We have many tools at our disposal to bring the HIV epidemic under control; but urgent and intensive work remains to build on past successes. We have the means to prevent HIV: Condoms prevent pregnancy, HIV, and other sexually transmitted infections and remain a mainstay of our response. Voluntary male medical circumcision (VMMC) reduces transmission risk. Importantly, we know that effective ARV treatment makes the virus undetectable in the body and prevents onward transmission: “Undetectable = untransmittable” is a critical message as we encourage people to test for HIV and remain on their lifelong treatment.

One of the most effective prevention tools available today would have seemed fanciful 25 years ago.

Back then, working as a young doctor on the outskirts of Soweto, if you’d told me there was a pill that could stop HIV acquisition, I would have been overjoyed. I would have rejoiced that the AIDS pandemic would soon be over, but the reality of the drug has not lived up to its promise. There is a daily pill available today, known as pre-exposure prophylaxis (PrEP) but we need to ensure all in need have access.

In addition, there are new alternative long-acting prevention methods in the pipeline, including the Dapivirine vaginal ring and the Cabotegravir injection (CAB-LA), which could be a game changer. Effective for two months after the date of injection and able to be administered discreetly, CAB-LA could address some of the barriers faced by those wanting to access PrEP, including confidentiality, stigma and discrimination. We hope that the recently released usage guidance from the WHO will allow governments to expedite approval and distribution of CAB-LA.

Ensuring equitable access to life-saving HIV treatment and prevention with new modalities would be no easy task in any era, but it is especially difficult now, at a time when the impacts of the Covid-19 pandemic continue to be felt, especially in poorer countries where debt repayments in some of them last year were more than 171 percent of the government’s spending on healthcare, education and social protection combined. In a situation like that, there is little reserve to respond to a health crisis like HIV and AIDS.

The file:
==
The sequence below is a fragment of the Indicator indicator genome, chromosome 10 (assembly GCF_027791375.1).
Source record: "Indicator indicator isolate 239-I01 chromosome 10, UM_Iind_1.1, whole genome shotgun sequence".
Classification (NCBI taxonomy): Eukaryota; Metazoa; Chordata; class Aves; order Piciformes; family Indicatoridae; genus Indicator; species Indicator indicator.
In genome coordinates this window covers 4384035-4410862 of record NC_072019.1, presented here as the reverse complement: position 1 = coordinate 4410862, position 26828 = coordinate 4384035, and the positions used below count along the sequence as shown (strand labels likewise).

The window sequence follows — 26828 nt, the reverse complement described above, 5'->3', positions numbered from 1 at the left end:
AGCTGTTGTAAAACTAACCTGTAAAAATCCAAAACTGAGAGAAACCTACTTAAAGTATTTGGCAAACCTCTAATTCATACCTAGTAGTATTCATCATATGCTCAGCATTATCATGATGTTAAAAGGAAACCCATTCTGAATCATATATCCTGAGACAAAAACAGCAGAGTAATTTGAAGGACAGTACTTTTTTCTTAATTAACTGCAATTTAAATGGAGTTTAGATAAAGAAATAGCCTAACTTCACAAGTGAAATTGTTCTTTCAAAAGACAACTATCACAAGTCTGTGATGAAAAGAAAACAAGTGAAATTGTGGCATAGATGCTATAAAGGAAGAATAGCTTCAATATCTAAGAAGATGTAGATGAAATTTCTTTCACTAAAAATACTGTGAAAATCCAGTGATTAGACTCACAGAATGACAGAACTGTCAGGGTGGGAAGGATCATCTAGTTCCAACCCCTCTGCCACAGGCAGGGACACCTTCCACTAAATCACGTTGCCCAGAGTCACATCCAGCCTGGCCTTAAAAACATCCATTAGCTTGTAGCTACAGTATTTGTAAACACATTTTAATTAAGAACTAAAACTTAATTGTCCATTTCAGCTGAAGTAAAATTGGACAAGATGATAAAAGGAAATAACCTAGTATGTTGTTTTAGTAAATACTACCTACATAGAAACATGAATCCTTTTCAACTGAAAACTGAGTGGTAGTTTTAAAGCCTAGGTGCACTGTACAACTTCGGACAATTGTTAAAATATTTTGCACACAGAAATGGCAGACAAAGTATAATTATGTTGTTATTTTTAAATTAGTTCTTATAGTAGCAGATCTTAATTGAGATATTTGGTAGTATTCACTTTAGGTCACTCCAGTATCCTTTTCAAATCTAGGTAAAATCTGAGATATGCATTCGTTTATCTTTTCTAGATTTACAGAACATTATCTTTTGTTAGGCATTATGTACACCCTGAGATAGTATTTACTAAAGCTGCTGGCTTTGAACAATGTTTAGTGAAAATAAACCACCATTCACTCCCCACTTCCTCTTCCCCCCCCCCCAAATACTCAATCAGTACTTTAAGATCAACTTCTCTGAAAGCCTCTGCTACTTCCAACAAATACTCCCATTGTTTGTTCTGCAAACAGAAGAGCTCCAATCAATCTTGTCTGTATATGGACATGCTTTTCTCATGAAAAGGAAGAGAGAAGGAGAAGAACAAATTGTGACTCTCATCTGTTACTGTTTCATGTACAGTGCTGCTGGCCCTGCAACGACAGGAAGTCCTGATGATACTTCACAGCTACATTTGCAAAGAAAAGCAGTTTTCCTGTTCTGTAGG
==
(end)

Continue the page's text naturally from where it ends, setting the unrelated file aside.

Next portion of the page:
The situation is dire: bilateral donations, excluding the US, have dropped by 57 percent over the last decade. And yet, if we can replenish the internationally-supported Global Fund to Fight AIDS, Tuberculosis, and Malaria, we could reduce new HIV infections by 68 percent between now and 2026, and AIDS- related deaths by 59 percent. We could cut the incidence among adolescent girls and young women, especially in Africa, by 72 percent. Most importantly, the world could provide ARV therapy to 28 million by 2026 – a 91 percent treatment coverage rate.

We can do this. We have proved we can when we have worked as one; all of us: healthcare professionals, activists, governments, civil society and donors. We cannot ensure appropriate levels of funding, advance new drugs like CAB-LA, or increase the uptake of life-saving medicines unless we all work together.

In Africa, it is said, if you want to go fast you go alone. If you want to go far, you go together. Everyone at the forefront of fighting this pandemic has to have a seat at the table for the world to have a chance to do just that.

Dr Liesl Page-Shipp is the Senior Programme Officer for HIV at the Bill & Melinda Gates Foundation, based in Johannesburg South Africa

This article is original to the The African. To republish, see terms and conditions.